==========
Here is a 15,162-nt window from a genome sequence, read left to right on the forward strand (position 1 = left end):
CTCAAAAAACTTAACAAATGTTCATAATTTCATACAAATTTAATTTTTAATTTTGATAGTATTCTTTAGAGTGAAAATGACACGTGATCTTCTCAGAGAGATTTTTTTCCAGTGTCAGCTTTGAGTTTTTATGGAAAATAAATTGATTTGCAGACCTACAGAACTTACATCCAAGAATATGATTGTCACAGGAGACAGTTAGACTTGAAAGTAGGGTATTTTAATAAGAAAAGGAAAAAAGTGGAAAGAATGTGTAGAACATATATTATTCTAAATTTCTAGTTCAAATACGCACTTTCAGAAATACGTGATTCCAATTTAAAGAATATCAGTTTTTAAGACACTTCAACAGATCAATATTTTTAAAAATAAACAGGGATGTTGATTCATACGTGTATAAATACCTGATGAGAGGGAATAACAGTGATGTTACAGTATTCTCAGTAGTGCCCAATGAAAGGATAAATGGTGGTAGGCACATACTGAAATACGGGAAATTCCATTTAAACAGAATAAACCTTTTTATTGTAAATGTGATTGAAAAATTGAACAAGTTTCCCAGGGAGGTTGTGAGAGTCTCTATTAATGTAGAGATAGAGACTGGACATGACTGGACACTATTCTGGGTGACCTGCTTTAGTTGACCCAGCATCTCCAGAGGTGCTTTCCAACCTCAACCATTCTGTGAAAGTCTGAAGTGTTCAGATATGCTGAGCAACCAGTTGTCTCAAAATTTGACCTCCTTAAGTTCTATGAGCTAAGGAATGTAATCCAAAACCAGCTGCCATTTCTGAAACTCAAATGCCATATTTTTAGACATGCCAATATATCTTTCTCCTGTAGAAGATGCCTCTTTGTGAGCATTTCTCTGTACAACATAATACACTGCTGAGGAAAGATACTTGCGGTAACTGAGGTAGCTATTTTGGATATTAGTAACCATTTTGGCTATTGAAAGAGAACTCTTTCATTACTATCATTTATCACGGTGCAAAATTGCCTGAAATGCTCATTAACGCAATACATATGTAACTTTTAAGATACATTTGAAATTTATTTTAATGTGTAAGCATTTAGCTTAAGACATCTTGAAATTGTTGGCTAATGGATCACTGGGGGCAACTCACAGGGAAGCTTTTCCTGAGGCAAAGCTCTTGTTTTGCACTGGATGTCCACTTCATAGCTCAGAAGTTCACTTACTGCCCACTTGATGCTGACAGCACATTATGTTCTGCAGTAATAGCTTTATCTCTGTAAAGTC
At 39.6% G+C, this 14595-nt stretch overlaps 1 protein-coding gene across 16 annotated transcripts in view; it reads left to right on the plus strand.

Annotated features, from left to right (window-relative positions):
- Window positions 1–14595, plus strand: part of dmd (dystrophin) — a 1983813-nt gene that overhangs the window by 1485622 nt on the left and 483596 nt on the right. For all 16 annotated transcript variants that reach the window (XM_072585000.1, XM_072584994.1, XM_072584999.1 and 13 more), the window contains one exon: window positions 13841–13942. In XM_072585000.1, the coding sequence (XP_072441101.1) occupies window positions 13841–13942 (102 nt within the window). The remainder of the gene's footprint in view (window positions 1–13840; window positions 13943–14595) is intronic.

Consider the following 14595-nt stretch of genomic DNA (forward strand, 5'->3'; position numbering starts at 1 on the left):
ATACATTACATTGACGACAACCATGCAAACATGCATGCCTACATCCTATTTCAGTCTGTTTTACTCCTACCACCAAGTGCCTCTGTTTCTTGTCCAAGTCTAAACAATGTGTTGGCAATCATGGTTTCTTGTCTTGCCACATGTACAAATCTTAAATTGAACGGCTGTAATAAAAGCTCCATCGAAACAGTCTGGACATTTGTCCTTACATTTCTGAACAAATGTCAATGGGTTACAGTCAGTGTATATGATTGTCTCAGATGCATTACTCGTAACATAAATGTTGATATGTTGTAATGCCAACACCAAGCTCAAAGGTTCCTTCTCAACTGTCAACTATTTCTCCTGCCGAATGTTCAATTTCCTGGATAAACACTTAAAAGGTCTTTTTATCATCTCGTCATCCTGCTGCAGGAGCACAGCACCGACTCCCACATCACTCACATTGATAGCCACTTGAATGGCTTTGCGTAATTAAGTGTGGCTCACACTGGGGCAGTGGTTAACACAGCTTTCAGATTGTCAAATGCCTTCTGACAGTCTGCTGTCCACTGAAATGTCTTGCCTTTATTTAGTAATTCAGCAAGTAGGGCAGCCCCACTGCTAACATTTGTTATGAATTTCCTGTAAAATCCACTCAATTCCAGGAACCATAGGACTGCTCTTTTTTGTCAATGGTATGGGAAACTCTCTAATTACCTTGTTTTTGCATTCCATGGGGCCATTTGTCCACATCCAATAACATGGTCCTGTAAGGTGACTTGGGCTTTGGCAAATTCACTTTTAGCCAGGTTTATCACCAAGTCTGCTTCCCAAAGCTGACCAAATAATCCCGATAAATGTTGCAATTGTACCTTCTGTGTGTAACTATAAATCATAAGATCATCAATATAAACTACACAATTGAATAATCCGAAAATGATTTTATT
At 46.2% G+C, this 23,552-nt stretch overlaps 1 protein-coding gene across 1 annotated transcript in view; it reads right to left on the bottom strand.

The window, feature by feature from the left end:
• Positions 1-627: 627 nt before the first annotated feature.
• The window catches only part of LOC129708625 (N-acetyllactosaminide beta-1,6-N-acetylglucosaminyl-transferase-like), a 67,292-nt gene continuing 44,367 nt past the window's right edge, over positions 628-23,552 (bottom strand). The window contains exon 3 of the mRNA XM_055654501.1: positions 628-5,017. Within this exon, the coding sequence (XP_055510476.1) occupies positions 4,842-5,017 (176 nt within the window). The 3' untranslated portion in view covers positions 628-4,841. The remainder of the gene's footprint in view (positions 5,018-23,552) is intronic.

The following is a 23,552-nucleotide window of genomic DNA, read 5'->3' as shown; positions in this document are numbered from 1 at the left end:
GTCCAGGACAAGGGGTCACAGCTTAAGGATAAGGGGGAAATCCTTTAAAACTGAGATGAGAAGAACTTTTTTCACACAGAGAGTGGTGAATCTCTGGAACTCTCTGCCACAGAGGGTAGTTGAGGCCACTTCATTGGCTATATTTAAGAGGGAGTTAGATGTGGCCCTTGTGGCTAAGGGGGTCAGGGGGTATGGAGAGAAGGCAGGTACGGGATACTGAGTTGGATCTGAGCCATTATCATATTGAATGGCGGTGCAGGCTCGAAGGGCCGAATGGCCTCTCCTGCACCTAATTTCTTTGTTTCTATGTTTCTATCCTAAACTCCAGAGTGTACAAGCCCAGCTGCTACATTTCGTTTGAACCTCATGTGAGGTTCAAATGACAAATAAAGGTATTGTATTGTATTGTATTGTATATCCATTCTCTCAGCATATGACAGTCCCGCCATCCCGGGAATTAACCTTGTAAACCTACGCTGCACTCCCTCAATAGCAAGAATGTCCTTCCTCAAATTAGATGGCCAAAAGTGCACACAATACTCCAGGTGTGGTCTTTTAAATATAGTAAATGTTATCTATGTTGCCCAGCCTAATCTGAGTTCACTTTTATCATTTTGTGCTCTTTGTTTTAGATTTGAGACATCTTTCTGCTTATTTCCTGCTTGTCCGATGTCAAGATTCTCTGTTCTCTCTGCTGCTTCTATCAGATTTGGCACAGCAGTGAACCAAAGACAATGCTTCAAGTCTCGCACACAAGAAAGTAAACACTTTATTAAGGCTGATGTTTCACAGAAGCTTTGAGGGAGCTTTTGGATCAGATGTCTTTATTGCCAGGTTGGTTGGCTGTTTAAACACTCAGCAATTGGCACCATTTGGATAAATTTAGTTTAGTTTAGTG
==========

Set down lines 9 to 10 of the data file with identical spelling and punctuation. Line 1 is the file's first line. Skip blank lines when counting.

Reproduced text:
The window, feature by feature from the left end:
• Positions 1-627: 627 nt before the first annotated feature.